The Singapore Food Agency (SFA) has said it is in contact with Indian authorities seeking an exemption from the ban on exports of (non-basmati) white rice.
In a statement to the media, SFA said through its forward looking strategies such as the Rice Stockpile Scheme, “our overall supply of rice is currently stable and there is enough rice for everyone if everyone buys what we need”.
Under the Rice Stockpile Scheme, rice importers are required to hold an inventory equivalent to twice their monthly imports. This will ensure adequate supply of rice in the market.
India’s share in imports
“We review the inventory buffers regularly and stand ready to work closely with the industry, if any adjustments are needed,” the statement said.
India accounted for 40 per cent of Singapore’s rice imports, “Only the import of non-basmati (rice) is affected by the ban,” it said. Shipments of non-basmati rice make up 17 per cent of the total rice imports.
Nevertheless, there could be supply disruption and the Singapore Government will do “what we can to minimise the impact”. “We will not be able to completely mitigate disruptions to our food supply,” the SFA said.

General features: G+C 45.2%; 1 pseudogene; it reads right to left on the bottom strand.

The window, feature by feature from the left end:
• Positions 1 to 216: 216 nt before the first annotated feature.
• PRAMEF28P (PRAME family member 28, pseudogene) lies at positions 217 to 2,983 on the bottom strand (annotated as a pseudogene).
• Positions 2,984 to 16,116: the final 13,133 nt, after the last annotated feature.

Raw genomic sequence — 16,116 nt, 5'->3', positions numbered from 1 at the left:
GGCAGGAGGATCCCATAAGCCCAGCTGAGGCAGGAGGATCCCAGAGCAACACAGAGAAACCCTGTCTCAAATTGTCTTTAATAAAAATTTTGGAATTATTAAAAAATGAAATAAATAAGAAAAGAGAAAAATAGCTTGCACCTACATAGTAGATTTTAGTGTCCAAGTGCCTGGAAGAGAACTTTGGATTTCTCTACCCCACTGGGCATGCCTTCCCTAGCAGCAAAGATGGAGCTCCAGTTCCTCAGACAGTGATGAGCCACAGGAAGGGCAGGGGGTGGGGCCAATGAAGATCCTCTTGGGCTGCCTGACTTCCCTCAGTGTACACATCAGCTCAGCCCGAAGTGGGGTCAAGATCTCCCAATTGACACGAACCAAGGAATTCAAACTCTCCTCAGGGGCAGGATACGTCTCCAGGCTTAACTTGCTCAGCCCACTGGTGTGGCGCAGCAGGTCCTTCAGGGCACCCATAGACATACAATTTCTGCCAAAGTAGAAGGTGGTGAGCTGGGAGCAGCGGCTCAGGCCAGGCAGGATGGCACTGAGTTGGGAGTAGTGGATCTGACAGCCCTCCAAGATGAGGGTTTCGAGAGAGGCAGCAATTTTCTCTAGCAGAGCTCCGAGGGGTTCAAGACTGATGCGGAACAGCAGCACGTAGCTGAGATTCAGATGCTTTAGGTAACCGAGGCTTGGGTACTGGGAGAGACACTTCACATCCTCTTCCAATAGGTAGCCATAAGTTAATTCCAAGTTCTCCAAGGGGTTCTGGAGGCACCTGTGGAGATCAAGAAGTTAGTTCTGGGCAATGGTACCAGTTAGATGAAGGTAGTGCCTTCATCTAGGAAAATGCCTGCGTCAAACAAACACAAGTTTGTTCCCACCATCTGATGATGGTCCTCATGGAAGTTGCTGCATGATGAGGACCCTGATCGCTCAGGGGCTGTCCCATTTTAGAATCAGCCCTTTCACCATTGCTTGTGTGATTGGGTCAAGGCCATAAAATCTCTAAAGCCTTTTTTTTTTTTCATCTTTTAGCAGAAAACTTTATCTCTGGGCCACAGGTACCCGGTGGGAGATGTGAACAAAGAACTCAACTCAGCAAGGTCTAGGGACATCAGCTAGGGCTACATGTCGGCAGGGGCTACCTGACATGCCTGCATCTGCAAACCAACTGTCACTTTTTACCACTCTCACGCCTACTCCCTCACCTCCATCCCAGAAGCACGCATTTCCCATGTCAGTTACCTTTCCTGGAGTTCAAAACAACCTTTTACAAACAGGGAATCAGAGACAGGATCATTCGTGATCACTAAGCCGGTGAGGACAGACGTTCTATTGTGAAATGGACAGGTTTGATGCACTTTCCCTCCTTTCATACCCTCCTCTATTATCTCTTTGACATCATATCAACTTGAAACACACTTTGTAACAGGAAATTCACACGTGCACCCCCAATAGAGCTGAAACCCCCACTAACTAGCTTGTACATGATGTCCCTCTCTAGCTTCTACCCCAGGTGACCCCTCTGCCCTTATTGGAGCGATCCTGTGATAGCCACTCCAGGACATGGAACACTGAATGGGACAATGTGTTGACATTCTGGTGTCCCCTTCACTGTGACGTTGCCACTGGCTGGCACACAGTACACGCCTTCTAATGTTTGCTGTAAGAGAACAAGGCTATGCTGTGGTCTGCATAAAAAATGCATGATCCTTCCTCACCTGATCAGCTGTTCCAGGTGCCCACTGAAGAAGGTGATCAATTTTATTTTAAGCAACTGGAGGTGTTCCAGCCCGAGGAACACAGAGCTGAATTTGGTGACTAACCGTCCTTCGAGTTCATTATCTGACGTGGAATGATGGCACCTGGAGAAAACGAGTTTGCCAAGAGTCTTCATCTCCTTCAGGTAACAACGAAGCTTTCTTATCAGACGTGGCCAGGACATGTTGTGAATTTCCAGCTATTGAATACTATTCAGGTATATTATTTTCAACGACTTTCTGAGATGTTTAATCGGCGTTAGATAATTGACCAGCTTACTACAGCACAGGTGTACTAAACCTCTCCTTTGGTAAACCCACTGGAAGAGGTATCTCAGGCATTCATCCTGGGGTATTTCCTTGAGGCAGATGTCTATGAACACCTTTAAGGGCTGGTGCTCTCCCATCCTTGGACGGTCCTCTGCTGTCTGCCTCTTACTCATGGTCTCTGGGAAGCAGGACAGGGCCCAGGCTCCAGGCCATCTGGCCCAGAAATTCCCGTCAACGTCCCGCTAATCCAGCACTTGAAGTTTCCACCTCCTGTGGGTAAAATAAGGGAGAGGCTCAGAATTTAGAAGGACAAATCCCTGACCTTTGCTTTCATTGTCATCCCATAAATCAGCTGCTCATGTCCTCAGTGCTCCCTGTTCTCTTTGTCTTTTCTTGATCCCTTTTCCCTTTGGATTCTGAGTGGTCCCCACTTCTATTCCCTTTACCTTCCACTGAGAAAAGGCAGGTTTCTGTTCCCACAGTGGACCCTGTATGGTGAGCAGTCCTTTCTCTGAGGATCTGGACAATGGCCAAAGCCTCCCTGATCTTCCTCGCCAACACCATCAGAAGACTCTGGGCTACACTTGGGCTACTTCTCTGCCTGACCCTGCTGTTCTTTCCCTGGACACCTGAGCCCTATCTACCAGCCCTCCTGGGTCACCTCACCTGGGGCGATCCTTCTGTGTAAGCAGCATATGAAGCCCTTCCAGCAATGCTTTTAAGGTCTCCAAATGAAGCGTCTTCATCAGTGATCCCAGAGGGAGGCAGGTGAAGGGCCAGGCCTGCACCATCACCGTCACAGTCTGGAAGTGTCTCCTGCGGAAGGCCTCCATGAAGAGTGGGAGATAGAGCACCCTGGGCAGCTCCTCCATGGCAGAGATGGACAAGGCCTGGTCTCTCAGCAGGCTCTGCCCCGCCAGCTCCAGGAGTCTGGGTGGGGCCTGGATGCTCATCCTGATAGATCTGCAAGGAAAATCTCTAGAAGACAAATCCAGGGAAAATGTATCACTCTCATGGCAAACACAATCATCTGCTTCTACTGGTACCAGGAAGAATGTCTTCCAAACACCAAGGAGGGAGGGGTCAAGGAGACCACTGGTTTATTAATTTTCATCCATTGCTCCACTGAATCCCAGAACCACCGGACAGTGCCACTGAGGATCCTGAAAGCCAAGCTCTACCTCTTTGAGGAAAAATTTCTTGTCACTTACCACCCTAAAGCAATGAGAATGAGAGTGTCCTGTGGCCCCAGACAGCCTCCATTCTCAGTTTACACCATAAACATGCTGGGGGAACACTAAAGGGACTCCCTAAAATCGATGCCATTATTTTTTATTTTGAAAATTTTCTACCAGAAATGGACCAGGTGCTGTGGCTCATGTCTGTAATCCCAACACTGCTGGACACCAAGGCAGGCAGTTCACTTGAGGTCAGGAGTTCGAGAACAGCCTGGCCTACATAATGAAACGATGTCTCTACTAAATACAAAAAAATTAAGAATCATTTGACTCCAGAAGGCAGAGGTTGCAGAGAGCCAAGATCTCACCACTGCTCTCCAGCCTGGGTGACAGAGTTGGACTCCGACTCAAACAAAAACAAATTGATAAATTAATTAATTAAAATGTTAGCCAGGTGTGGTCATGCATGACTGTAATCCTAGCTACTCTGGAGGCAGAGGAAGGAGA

The agency said consumers “are encouraged to be flexible and adaptable” by switching to other varieties of rice, or other sources of carbohydrates “in the event of disruption”.
Imports from 30 nations
Singapore has a multi-pronged strategy of import diversifications and stockpiling to manage supply chain disruptions to rice imports, it said. The island-nation imports rice from over 30 countries.
The statement comes in the wake of India’s July 20 ban on exports of white rice and prices of rice soaring in the global market above $600 a tonne. Indian parboiled rice and Thailand’s 25 per cent broken are the only varieties ruling below $600.
The Indian government banned exports of white rice as part of its efforts to control rising foodgrain prices in a crucial year ahead of the 2024 Parliament elections. The move was a measure to overcome any supply shortage in view of rains damaging paddy crops in Punjab and Haryana, besides deficient rains affecting the sowing of paddy in Karnataka, West Bengal, Chhattisgarh, Tamil Nadu, and Andhra Pradesh.